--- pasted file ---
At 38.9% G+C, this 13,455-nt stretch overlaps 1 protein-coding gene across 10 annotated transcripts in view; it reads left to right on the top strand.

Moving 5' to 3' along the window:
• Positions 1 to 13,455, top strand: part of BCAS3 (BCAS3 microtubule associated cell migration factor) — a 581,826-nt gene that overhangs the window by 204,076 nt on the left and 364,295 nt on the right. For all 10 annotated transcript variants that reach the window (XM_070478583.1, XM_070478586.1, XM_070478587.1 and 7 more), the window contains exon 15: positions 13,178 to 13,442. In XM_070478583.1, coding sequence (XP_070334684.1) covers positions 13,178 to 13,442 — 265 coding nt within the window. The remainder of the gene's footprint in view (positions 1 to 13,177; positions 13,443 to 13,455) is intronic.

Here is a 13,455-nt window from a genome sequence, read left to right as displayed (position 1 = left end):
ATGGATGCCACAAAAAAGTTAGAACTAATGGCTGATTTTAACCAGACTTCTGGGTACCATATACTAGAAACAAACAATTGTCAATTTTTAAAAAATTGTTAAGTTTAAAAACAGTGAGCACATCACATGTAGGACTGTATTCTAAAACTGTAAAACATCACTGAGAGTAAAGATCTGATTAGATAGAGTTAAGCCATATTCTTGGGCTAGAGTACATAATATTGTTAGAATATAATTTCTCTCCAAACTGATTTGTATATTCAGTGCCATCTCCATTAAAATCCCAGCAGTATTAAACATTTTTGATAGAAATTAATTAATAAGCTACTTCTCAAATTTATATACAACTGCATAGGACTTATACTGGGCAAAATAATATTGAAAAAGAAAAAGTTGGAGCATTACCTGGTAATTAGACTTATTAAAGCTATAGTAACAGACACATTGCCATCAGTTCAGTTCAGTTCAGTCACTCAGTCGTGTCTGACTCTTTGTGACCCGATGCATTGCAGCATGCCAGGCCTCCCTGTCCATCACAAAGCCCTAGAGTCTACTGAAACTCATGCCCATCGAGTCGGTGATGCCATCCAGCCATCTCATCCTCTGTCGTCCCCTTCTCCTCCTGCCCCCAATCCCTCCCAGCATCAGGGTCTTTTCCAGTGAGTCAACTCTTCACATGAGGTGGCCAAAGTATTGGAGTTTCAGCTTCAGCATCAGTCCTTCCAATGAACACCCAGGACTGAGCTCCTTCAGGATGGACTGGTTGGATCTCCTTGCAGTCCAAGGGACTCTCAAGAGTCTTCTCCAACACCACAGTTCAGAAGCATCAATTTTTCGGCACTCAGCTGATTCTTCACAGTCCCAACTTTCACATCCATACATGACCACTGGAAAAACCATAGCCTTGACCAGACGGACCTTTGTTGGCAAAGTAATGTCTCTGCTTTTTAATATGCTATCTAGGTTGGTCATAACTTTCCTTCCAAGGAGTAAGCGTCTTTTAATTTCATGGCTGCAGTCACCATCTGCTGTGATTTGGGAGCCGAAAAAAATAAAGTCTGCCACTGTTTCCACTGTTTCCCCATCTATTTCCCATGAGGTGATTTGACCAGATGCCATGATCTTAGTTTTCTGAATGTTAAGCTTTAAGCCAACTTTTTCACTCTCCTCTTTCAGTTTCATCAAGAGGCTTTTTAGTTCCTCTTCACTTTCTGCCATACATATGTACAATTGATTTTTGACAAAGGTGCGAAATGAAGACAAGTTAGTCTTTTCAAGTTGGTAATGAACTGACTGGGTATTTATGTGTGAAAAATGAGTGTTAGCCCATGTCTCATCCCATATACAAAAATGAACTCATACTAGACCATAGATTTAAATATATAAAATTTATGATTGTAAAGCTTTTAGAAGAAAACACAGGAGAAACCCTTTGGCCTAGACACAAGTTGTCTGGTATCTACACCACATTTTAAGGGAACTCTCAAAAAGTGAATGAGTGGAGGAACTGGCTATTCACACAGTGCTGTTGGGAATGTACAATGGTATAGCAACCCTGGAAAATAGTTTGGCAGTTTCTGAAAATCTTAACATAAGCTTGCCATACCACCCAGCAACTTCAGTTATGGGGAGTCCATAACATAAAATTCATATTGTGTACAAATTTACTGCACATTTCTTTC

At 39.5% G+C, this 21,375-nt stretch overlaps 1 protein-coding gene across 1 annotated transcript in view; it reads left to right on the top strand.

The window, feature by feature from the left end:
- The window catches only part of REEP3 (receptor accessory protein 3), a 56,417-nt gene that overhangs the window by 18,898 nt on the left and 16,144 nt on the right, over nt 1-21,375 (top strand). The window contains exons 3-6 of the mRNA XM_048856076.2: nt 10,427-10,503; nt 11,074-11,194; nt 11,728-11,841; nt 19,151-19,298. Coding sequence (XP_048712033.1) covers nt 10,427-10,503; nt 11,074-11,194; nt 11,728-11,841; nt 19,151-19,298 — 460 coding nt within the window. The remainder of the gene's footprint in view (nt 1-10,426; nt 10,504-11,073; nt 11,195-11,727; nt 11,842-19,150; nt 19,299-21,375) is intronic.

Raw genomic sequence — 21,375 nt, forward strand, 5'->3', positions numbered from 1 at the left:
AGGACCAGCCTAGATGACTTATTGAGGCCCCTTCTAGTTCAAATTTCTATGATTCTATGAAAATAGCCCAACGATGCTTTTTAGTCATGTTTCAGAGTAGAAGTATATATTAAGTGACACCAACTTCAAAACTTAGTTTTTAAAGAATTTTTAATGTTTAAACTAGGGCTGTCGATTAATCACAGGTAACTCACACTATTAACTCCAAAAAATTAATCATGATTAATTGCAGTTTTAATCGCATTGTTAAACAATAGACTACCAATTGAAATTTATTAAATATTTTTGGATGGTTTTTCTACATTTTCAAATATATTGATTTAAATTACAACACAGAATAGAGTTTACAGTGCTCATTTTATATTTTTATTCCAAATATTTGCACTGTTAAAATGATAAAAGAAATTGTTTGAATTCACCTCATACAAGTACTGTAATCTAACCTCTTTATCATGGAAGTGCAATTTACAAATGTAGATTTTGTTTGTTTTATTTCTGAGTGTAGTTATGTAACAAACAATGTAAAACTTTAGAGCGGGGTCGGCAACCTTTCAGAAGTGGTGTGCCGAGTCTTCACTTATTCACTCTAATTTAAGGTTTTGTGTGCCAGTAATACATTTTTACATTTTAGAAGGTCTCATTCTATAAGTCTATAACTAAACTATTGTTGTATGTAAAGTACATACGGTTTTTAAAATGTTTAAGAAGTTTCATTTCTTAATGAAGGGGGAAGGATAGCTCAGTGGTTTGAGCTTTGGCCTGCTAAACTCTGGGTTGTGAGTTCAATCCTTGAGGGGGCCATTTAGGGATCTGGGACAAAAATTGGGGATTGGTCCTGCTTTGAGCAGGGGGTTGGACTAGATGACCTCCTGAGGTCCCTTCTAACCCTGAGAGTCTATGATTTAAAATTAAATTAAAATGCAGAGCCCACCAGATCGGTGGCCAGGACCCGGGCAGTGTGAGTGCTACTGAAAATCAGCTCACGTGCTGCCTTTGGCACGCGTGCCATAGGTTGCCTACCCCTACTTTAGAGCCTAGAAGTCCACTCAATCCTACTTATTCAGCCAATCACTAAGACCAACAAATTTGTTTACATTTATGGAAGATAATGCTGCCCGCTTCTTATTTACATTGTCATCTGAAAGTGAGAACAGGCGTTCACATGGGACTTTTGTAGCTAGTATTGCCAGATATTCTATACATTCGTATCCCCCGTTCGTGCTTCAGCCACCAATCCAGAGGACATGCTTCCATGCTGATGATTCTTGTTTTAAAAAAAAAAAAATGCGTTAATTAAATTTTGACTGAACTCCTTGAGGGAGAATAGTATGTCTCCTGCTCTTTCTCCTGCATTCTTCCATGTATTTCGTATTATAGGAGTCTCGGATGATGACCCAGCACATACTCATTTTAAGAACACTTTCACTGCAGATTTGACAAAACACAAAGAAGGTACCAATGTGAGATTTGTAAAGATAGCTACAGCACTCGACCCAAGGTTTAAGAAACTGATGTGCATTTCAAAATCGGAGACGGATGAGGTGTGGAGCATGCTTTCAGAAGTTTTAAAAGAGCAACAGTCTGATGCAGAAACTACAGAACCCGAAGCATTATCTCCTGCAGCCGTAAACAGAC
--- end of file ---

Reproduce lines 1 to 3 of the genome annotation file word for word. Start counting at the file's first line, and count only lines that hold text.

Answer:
At 38.9% G+C, this 13,455-nt stretch overlaps 1 protein-coding gene across 10 annotated transcripts in view; it reads left to right on the top strand.

Moving 5' to 3' along the window:
• Positions 1 to 13,455, top strand: part of BCAS3 (BCAS3 microtubule associated cell migration factor) — a 581,826-nt gene that overhangs the window by 204,076 nt on the left and 364,295 nt on the right. For all 10 annotated transcript variants that reach the window (XM_070478583.1, XM_070478586.1, XM_070478587.1 and 7 more), the window contains exon 15: positions 13,178 to 13,442. In XM_070478583.1, coding sequence (XP_070334684.1) covers positions 13,178 to 13,442 — 265 coding nt within the window. The remainder of the gene's footprint in view (positions 1 to 13,177; positions 13,443 to 13,455) is intronic.